(WBNG Binghamton) Across New York State, voters will decide whether or not to approve school budgets, many will include small tax increases.
The New York State Association of School Budget Officers reports statewide taxes will increase by 1.8 percent on average for school district budgets.
The group said the average is the lowest in the last six years.
Part of the reason may be school districts are unwilling to go over the tax levy cap set by the state because some taxpayers will be eligible for a rebate in the amount of the tax increase if school's remain under the cap.
Don Phillips, a former teacher at Chenango Forks High School, said he's okay with the roughly five percent increase in taxes because it will keep school programs intact.
"It's tough for me because I'm a senior, I'm going to be 70 on Friday," Phillips said. "I know it's tough for their budgets, but the kids deserve the best they can get."
In the Owego-Apalachin School District where 21 jobs are being eliminated either through attrition or layoffs, Apalachin resident Molly Renfro said New Yorkers can't afford not to approve new budgets.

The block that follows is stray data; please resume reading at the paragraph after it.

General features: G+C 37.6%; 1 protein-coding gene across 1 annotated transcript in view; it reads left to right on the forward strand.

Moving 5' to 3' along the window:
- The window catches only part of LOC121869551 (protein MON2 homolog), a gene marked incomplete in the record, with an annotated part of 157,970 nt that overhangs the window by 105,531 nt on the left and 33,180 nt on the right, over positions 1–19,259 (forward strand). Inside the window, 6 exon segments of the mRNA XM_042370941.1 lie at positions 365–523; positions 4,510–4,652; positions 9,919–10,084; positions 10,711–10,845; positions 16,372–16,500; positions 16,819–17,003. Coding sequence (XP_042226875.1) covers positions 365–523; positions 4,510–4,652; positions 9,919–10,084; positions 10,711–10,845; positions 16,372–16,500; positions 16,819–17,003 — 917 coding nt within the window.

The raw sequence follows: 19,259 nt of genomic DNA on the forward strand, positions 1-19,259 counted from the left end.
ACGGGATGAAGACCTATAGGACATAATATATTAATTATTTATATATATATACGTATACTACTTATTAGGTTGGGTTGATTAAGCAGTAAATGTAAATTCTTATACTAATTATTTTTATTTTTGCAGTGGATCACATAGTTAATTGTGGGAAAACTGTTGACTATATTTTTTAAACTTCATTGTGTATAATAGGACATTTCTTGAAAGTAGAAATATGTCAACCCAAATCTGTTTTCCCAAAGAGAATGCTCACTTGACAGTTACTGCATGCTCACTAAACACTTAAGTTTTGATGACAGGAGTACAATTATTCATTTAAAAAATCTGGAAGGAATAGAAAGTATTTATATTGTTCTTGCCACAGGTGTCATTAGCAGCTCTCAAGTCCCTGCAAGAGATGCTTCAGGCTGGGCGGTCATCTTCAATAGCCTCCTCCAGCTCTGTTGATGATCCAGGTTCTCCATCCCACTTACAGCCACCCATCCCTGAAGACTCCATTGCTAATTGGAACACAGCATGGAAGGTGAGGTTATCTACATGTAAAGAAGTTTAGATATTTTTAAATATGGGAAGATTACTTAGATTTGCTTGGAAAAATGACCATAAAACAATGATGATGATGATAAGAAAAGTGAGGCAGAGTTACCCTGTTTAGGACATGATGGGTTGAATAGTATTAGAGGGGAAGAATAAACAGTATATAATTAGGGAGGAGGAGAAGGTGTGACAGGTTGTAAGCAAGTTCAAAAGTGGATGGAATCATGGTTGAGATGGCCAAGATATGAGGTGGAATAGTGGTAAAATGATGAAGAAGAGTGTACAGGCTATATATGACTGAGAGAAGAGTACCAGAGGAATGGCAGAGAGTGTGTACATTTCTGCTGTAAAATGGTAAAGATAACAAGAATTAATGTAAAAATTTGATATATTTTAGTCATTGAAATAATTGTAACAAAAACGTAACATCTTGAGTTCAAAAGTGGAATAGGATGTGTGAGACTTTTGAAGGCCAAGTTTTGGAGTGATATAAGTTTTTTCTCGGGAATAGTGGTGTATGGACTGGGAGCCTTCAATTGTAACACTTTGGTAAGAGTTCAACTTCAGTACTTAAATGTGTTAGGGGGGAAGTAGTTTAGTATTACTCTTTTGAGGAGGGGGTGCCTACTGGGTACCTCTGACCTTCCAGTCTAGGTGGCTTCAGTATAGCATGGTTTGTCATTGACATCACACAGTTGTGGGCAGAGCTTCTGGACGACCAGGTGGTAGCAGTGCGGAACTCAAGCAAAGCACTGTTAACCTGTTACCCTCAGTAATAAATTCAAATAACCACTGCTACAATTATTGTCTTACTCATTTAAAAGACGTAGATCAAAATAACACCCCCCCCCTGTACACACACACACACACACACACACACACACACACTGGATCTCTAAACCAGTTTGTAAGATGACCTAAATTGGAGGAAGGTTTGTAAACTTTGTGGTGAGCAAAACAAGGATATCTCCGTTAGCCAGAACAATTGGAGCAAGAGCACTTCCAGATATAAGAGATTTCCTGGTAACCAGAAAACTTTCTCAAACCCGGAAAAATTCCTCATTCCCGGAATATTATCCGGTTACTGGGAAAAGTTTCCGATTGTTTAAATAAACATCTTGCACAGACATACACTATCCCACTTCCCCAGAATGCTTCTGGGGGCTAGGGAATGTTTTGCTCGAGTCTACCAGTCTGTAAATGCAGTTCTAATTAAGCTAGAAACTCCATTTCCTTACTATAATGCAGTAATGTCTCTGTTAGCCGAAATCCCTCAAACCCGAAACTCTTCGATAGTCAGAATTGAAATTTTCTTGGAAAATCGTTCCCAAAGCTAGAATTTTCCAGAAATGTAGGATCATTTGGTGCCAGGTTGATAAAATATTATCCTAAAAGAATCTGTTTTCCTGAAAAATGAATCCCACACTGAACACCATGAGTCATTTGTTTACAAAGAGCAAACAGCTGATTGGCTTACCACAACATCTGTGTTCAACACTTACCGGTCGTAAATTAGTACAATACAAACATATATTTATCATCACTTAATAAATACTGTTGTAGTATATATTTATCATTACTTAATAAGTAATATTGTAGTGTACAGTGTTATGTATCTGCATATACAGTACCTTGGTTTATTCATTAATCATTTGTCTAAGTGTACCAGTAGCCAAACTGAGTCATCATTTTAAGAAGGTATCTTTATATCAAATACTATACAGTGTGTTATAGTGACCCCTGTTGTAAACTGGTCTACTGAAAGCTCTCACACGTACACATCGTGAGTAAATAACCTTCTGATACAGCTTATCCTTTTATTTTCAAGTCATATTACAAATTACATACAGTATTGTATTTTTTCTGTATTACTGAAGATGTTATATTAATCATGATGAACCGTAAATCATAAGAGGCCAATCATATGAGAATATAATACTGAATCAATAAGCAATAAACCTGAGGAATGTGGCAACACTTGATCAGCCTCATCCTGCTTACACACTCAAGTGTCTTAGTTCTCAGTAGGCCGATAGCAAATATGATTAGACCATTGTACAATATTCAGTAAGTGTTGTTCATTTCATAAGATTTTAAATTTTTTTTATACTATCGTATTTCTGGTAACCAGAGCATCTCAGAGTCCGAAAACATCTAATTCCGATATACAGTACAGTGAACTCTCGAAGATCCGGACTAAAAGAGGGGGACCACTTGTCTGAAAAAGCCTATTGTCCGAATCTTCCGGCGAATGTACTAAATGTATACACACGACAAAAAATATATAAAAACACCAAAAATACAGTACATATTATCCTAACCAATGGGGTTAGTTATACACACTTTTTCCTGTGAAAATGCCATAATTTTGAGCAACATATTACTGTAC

"Our children have to have an education," Renfro said. "We can't let them not have the opportunity that we had when we were children."
The NYS Association of School Budget Officials did report district fund balances were reduced by another nine percent from last year.
Fund balances are reserve funds school districts can use to make up for any deficits and officials say schools need to find a way to meet budget lines without continuing to withdraw from fund balances each year.
The prospect of increasing state aid has some districts hopeful tax increases, fund balance withdrawals, and program cuts will continue to decrease.
Most polling places will close at 9 p.m. Tuesday.